In any case, there’s a minor irony even in the wilful subversion of positioning the young hero as a sex object valued only for the size of his penis while the frequent full frontal male nudity often feels gratuitous and the final swing towards heteronormativity can’t help but align homosexuality with the psychopathic cruelty of Jun as something dark and perverse even while ending on a joyous if tempered moment of resilience in returning to Mankind with the house full of masked clubbers continuing to shove their notes into the dancers’ briefs. Though the final resolution may in a sense be too neat, a family restoring or remaking itself in the wake of trauma, Lamangan allows the sense of unease to continue in the callback to societal corruption as the ongoing pandemic seems to stand in for other kinds of increasing sickness. 


Son of the Macho Dancer streams worldwide until 2nd July as part of this year’s hybrid edition Udine Far East Film Festival.

Original trailer (English subtitles)

Dear Tenant (親愛的房客, Cheng Yu-Chieh, 2020)

Taiwan introduced marriage equality in 2019 and is often regarded as the most liberal of Asian nations but that does not necessarily mean that it’s free of prejudice or homophobia whether internalised or otherwise. Cheng Yu-Chieh’s melancholy family drama Dear Tenant (親愛的房客, Qīn’ài de Fángkè) begins in fog, mirroring it seems the hero’s sense of numb confusion consumed as he is with guilt and grief but also perhaps reflecting the miasma of his life in which he is forced to remain silent, prevented from fully expressing himself by a persistent sense of shame and anxiety.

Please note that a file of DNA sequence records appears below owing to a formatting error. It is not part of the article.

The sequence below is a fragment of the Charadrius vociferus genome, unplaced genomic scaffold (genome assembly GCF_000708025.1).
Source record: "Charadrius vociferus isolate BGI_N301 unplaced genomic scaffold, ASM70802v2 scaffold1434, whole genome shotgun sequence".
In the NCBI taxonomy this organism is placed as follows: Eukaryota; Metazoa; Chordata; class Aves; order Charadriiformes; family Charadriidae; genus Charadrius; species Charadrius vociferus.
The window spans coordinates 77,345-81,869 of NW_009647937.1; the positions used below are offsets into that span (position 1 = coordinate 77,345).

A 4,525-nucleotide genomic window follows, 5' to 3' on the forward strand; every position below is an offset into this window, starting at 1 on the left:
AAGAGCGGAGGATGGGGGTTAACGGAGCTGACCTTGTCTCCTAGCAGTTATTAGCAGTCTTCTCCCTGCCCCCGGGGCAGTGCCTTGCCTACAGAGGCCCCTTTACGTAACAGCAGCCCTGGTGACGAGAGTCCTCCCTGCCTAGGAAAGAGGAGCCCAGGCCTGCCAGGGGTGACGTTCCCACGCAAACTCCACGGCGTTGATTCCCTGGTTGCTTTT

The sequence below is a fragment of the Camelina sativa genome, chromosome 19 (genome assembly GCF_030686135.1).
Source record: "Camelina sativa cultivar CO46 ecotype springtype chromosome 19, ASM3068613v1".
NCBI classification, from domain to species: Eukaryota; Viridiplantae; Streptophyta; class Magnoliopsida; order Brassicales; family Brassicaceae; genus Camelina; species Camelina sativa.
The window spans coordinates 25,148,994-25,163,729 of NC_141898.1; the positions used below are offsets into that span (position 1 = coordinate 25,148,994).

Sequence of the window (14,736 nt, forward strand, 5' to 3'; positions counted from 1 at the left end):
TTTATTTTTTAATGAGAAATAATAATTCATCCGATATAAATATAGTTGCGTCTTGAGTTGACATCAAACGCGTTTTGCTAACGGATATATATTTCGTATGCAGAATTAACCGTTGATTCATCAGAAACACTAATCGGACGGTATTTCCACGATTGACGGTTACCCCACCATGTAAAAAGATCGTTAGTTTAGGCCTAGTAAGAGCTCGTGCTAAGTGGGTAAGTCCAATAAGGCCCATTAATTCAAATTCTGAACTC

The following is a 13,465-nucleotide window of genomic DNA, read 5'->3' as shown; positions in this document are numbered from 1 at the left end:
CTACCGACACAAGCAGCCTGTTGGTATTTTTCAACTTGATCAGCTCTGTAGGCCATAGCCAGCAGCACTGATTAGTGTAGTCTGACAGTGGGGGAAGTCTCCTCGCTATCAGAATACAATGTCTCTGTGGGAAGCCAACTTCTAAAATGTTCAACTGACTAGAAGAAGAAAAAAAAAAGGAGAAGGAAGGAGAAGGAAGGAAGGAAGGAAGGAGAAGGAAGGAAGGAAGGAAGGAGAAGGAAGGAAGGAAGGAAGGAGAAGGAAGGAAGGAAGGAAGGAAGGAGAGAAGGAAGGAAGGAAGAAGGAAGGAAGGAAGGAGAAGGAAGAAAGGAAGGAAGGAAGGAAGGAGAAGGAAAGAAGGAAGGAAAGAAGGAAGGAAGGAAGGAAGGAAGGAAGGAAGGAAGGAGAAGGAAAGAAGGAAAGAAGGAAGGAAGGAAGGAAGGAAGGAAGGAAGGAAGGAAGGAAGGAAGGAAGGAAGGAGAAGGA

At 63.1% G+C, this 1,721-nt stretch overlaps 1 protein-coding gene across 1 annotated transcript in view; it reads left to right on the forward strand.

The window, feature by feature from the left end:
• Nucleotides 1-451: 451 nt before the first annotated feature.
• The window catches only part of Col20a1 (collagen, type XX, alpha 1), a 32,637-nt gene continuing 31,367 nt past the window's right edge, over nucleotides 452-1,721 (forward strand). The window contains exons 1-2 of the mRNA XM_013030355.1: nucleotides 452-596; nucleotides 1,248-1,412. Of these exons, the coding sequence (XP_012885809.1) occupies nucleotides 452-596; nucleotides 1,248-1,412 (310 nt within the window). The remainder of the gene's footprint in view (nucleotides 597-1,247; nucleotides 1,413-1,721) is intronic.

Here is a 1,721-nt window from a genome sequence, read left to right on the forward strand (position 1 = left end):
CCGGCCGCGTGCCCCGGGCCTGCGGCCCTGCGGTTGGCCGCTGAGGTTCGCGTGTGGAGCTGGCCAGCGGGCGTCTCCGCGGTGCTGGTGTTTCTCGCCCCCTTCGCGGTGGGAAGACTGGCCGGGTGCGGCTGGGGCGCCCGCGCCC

Chien-yi (Mo Tzu-yi) has been caring for his mother-in-law Mrs. Chou (Chen Shu-fang) and Yo-yu (Bai Run-yin), the son of his late partner Li-wei (Yao Chun-yao), for the past five years, but is described by them merely as a “tenant”, a lodger occupying the upstairs annex not really part of the family. His liminal status is fully brought home during the New Year dinner which he cooks and serves but, as Li-Wei’s brother Li-gang (Jay Shih) has decided to make a rare visit home from an extended stay in China, later excuses himself from as if he were the help not entitled to sit at the family table. Mrs. Chou, meanwhile, grumpily invites him to stay low-key resentful of Li-gang suspecting he’s only come to ask for more money, suspicions which are deepened after he starts talking about retirement apartments. When Mrs. Chou passes away suddenly a few months later Li-gang returns again and is both annoyed to learn that Chien-yi has already adopted Yo-yu and distressed to realise that his mother put the house in Yo-yu’s name which means he’s not getting the inheritance he assumed would be his. Consequently, he accuses Chien-yi of killing his mother to get his hands on the house, a series of events complicated by the autopsy report which suggests Mrs Chou’s death may have been hastened by over medication.